How I value pre-revenue startups

First, a disclaimer: This is soft science and there is more than one right answer. But, there are definitely wrong answers as well. I’ve had to navigate through the maze of startup valuations a few times, and I learnt that business is not done on spreadsheets.

I often get asked by entrepreneurs what I think their ideas (!), inventions, businesses or companies are worth. Valuations can lead to difficult, uncomfortable conversations and negotiations should be postponed until after the due diligence if possible. Assuming the company passes the DD, here is how I do it:

How much do they need?

The average South African tech startup needs few assets but will have expenses of R50k — R200k per month at the onset. On paper, the amount of money that they need is equal to the cumulative loss until breakeven is reached. I recommend raising slightly more than the breakeven amount, because life happens and raising the next round sooner than anticipated is distracting and expensive.

Entrepreneurs tend to underestimate the amount of investment that they need. One of my brutal DD techniques is to half the projected monthly revenues, postpone all revenue by two months, and add about 25% to all expenses. If the business survives this test, it is either a great opportunity or the numbers were grossly misjudged.

How much equity do I prefer?

In the seed stage, entrepreneurs should definitely have the majority shareholding. This keeps them motivated and leaves room for next rounds. If there are virtually no assets in the business and the company needs R2M to get going, the investor(s) could get 40%, valuing the company at R5M post investment. Some people would argue that R3M is then given to the entrepreneurs “for free” because they brought no assets into the company. If you think that entrepreneurs benefit unfairly in this scenario, why not start your own business? There is a good reason why we have a shortage of competent, energetic young people who are willing to quit their careers and take on massive personal risk and pain to start a business. The personal and professional cost is huge and these people are scarce. When I find them, I incentivise them.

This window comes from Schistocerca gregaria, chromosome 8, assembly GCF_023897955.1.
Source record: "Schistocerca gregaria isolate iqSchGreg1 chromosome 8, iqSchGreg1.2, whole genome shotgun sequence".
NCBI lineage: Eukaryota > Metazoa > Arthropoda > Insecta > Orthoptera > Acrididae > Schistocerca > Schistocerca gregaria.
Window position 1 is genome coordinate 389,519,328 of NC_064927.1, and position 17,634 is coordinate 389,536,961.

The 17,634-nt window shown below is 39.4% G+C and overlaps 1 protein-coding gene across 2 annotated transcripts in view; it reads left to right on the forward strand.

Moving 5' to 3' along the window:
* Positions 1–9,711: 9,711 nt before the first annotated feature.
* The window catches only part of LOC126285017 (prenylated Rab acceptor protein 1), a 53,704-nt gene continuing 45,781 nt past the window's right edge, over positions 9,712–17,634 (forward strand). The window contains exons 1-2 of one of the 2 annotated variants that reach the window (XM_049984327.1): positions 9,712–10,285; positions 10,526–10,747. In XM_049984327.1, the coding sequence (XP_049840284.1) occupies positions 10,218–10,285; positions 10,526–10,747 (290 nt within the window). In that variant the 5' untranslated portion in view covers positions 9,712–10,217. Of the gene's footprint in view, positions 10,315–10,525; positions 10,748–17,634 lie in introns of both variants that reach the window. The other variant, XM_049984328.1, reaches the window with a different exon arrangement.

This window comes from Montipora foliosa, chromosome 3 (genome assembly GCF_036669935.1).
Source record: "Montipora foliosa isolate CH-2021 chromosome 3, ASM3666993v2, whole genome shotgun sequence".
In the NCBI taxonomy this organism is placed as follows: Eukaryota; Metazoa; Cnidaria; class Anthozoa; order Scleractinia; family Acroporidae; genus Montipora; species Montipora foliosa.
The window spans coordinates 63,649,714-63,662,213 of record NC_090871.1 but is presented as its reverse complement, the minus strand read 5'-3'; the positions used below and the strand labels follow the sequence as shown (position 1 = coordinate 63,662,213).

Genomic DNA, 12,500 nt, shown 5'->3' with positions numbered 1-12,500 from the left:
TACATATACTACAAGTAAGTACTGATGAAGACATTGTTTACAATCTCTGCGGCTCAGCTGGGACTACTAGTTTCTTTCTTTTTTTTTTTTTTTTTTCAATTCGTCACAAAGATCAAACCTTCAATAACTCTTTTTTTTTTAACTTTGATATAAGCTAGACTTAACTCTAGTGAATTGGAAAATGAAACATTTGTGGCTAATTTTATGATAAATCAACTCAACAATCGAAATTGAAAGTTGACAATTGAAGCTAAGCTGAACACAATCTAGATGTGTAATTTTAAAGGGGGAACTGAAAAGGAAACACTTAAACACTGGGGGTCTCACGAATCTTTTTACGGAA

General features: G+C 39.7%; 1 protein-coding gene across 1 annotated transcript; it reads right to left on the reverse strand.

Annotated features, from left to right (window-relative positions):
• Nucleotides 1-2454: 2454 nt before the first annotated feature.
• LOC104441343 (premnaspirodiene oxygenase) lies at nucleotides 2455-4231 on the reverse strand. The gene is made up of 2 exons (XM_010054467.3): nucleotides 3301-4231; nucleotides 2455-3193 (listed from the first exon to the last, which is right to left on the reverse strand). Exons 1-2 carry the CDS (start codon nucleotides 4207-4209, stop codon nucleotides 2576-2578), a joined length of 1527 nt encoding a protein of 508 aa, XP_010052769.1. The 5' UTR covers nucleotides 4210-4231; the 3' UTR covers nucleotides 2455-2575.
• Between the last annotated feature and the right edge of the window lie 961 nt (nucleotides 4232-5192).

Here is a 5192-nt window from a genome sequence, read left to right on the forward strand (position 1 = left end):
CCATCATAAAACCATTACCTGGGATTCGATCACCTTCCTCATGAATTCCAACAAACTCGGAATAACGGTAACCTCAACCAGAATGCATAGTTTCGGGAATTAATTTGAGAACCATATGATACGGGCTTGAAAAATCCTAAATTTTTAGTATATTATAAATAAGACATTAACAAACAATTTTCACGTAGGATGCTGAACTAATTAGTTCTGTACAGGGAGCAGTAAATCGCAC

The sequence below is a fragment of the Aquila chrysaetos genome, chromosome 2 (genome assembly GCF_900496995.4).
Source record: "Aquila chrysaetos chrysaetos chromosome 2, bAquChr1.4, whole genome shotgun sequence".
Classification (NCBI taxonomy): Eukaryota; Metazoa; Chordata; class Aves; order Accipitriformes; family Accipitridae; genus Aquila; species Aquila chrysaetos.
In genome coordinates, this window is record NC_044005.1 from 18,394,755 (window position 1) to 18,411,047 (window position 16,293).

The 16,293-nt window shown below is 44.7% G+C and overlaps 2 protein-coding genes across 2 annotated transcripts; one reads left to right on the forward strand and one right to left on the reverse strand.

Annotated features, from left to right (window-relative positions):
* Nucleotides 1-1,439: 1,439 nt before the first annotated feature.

Net Asset Value

Assets and liabilities are indicators of value, but NAV is not a one-stop solution. Do not fall into the trap of valuing assets, especially IP, at what they cost. Liabilities, which are usually loans, are easy to handle. Ignore them, do your valuation, then subtract the loan amounts from the valuation. Depending on the repayment terms of course.

What will it cost to replace the business?

Although money spent to date offers little indication of the value of a business, I sometimes ask myself what it will cost to replace everything in the business. The dilemma with this approach is that you cannot buy time or people. It takes time to build a product and good entrepreneurs are not for sale.

Quality of the team and investors

Yes, investors are human! The valuation of companies with proven entrepreneurs and sought-after investors deserve higher valuations. But that’s only because their probability of succeeding is so much higher.

Stumbling blocks

  1. Emotional entrepreneurs. Entrepreneurs are sometimes emotional about valuations. This can complicate negotiations and doom very promising businesses.
  2. The amount of money that has gone into the business. Although this must be considered, not every expense adds value to your business. If it cost you R5M to build a company that can produce solar-powered electric toothbrushes, it means you spent R5M and you have assets that can hopefully generate income. It cannot be assumed that there is someone out there who will pay you R5M for that company.
  3. Previous rounds. These usually put immovable pegs in the ground that act as a non-negotiable minimum valuations.
  4. Looking too far into the future. Sometimes, entrepreneurs will meticulously calculate their valuation based on a detailed 36+ month financial model. In a pre-revenue phase, it’s hard enough to predict what will happen 3 months down the line and it is impossible to know what will happen 3 years from now. Anything more than 12 months and you’re pushing it.
  5. Nationalities. Entrepreneurs and investors from different nationalities have different norms and expectations. This can also stifle negotiations on valuations.

Hope that helped!

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